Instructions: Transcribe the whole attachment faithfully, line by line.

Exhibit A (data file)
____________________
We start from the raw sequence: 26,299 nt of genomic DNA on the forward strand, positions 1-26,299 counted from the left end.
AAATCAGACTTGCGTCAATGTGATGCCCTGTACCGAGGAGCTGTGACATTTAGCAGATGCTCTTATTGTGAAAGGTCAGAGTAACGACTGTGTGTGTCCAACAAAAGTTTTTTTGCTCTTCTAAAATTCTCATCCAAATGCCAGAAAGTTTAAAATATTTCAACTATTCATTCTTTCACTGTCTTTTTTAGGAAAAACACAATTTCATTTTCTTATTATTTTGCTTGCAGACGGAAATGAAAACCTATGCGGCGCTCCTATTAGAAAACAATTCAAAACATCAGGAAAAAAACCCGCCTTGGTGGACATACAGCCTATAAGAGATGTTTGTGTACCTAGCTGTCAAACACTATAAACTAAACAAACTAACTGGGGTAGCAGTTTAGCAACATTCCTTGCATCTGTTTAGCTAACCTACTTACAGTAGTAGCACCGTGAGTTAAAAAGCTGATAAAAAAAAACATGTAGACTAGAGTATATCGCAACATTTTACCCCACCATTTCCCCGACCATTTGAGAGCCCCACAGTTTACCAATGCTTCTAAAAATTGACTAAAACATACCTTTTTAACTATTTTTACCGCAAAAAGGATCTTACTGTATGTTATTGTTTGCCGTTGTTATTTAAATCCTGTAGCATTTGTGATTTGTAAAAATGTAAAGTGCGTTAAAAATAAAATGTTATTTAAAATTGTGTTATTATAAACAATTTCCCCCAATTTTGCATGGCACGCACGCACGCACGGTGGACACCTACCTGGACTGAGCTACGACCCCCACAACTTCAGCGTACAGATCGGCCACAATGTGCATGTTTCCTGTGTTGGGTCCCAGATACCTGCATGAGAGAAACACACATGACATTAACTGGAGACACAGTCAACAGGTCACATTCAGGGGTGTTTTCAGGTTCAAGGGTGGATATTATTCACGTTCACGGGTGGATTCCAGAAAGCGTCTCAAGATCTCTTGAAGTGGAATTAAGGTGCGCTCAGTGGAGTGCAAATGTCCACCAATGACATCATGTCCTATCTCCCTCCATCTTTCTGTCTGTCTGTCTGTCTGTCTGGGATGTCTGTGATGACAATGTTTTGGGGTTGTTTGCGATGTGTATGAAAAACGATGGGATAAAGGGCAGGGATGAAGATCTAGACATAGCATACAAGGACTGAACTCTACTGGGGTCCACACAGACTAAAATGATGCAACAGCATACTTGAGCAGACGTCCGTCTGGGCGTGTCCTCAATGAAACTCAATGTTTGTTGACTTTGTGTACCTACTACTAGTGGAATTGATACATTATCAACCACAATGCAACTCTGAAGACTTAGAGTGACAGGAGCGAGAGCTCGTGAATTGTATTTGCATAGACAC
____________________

We start from the raw sequence: 26,299 nt of genomic DNA on the forward strand, positions 1-26,299 counted from the left end.
AAATCAGACTTGCGTCAATGTGATGCCCTGTACCGAGGAGCTGTGACATTTAGCAGATGCTCTTATTGTGAAAGGTCAGAGTAACGACTGTGTGTGTCCAACAAAAGTTTTTTTGCTCTTCTAAAATTCTCATCCAAATGCCAGAAAGTTTAAAATATTTCAACTATTCATTCTTTCACTGTCTTTTTTAGGAAAAACACAATTTCATTTTCTTATTATTTTGCTTGCAGACGGAAATGAAAACCTATGCGGCGCTCCTATTAGAAAACAATTCAAAACATCAGGAAAAAAACCCGCCTTGGTGGACATACAGCCTATAAGAGATGTTTGTGTACCTAGCTGTCAAACACTATAAACTAAACAAACTAACTGGGGTAGCAGTTTAGCAACATTCCTTGCATCTGTTTAGCTAACCTACTTACAGTAGTAGCACCGTGAGTTAAAAAGCTGATAAAAAAAAACATGTAGACTAGAGTATATCGCAACATTTTACCCCACCATTTCCCCGACCATTTGAGAGCCCCACAGTTTACCAATGCTTCTAAAAATTGACTAAAACATACCTTTTTAACTATTTTTACCGCAAAAAGGATCTTACTGTATGTTATTGTTTGCCGTTGTTATTTAAATCCTGTAGCATTTGTGATTTGTAAAAATGTAAAGTGCGTTAAAAATAAAATGTTATTTAAAATTGTGTTATTATAAACAATTTCCCCCAATTTTGCATGGCACGCACGCACGCACGGTGGACACCTACCTGGACTGAGCTACGACCCCCACAACTTCAGCGTACAGATCGGCCACAATGTGCATGTTTCCTGTGTTGGGTCCCAGATACCTGCATGAGAGAAACACACATGACATTAACTGGAGACACAGTCAACAGGTCACATTCAGGGGTGTTTTCAGGTTCAAGGGTGGATATTATTCACGTTCACGGGTGGATTCCAGAAAGCGTCTCAAGATCTCTTGAAGTGGAATTAAGGTGCGCTCAGTGGAGTGCAAATGTCCACCAATGACATCATGTCCTATCTCCCTCCATCTTTCTGTCTGTCTGTCTGTCTGTCTGGGATGTCTGTGATGACAATGTTTTGGGGTTGTTTGCGATGTGTATGAAAAACGATGGGATAAAGGGCAGGGATGAAGATCTAGACATAGCATACAAGGACTGAACTCTACTGGGGTCCACACAGACTAAAATGATGCAACAGCATACTTGAGCAGACGTCCGTCTGGGCGTGTCCTCAATGAAACTCAATGTTTGTTGACTTTGTGTACCTACTACTAGTGGAATTGATACATTATCAACCACAATGCAACTCTGAAGACTTAGAGTGACAGGAGCGAGAGCTCGTGAATTGTATTTGCATAGACAC